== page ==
Chrome, the obligatory girl of the main cast, holds little to no worth at all, her ability to do nothing without the aid of her precious "Mukuro-sama" grates on the nerves. She simply serves as Mukuro's vessel, and then the series does a 180 and she is no longer useful even for that purpose. Ryohei should've remained the annoying comic relief character he was as he's what you'd call a muscle bound idiot without any charm. One who adds "To the extreme!" at the end of his sentences, an example of the exaggeration I was talking about before.
The Varia Arc is little more the than obligatory Tournament Arc that's become somewhat a stable in shounen manga. With that in mind, it's a shame to say this is KHR's at its absolute best. Xanxus wishes to stage a coup d'etat and take over the Vongola family after finding out he was adopted, meaning his bloodline restricts him from becoming the tenth boss. Of course, it has some twists, but it's still little more than a tournament arc with the gang training for its arrival.
The motivations of Byakuran don't go beyond "I'm bad and I want to kill, have some fun, and rule the world." I can't tell you how much that leaves to be desired, much of the characters' struggles aren't felt due to the complete shallowness of its antagonists - Byakuran being the main one for the longest arc. He does, in fact, have an unnecessary sob story that doesn't justify his motivations at all.
A thing that can be praised in KHR is its battle system, utilizing what is called Dying Will Flames with varying properties to differentiate fighters and also create a battle system with some complexity. They are used in conjunction with various types of weapons and fights have the potential to be very interesting. Illusions, animal based weapons, cloaks, gloves, rings, and so forth.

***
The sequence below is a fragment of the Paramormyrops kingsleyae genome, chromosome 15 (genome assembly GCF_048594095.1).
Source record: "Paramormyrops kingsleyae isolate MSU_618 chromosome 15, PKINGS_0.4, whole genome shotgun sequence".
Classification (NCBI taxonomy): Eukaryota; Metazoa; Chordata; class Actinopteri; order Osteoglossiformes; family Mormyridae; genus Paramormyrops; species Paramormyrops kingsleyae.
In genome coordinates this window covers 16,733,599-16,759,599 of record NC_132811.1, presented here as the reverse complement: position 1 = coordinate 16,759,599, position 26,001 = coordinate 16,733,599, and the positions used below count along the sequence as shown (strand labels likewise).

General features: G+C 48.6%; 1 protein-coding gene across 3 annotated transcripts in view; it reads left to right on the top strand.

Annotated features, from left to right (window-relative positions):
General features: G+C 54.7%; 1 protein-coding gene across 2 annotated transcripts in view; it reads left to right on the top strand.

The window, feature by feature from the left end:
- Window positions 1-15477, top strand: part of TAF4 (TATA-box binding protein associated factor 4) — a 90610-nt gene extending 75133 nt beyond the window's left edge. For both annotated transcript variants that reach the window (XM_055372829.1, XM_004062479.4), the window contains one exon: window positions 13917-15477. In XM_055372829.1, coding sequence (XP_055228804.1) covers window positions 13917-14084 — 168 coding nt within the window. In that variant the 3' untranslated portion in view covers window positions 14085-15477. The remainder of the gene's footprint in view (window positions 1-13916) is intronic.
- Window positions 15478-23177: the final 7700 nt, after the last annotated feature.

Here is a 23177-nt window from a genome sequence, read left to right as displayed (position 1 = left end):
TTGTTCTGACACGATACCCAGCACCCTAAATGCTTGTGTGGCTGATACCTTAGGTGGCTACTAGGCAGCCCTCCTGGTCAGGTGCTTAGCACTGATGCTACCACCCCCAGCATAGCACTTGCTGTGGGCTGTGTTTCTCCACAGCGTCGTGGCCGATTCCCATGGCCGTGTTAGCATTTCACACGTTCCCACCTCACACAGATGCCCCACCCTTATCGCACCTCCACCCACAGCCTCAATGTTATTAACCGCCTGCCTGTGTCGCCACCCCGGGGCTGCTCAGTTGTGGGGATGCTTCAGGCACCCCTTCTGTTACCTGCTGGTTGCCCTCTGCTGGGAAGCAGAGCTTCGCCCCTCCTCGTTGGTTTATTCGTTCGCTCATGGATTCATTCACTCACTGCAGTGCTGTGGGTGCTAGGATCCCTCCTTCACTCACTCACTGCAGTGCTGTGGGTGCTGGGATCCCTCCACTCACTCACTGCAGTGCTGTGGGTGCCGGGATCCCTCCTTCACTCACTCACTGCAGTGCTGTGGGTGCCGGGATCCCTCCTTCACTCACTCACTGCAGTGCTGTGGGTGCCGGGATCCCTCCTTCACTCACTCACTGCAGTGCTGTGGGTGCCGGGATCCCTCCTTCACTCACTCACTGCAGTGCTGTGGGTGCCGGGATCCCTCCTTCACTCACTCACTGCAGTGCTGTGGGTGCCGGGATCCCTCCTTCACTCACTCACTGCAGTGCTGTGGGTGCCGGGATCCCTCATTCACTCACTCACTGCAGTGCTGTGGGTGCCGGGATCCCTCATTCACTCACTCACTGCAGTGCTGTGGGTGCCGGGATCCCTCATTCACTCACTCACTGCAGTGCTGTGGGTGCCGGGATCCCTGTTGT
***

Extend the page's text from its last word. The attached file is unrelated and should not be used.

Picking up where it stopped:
Execution in the manga, however, often leaves you puzzled. For example, in the finale battle of the Future Arc, Tsuna finally gets his anticipated show down with Byakuran after an agonizing wait. Much of the good guys are down for the count and it's all up to him to defeat him. Byakuran overpowers him rather easily and all seems lost. He then gets some power up via some awkward form of emotional catharsis, recognizing how his friends are there for him and everyone has helped him in some way, and deus ex machina involving the rings.
He's ready to go, fighting Byakuran on equal terms. No, but wait, Byakuran was only using 80 percent of his power so far. But, hey, Tsuna's only been using 50 percent of his new found power. By the books dialogue in a shounen battle manga without a twinge of humor or twist of any kind.
Riddled with cliches, deus ex machina, and sloppy writing is my diagnosis of this manga. read more
I was introduced to the franchise through the anime. When I realized the anime was cancelled, I finished the anime and then moved on to the manga. Every time I finished a chapter, the next one just got even better. I honestly enjoyed every moment of reading this.
Story is flawless, ofc. The archetypes in the manga are just as perfect.
The art is amazing. You can see she put her heart and soul into her drawings (esp in the Simon Arc and her drawings of Daemon Spade completely revived).
Overall, I enjoyed this manga a lot. Hopefully, Akira will make another mangaread more
This manga is really awesome in my point of view. I heard about it from a friend, and I decided to check it out. I got hooked immediately. The drawing style was cool, and the storyline was fantastic, just my type of manga. It starts out comical, but then later chps show it get intense and with some major action. And it's about the mafia. I mean that's rare to find a manga about the mafia.
And I absolutely love the characters! Especially since the main character is weak and totally useless. It makes for good comedy.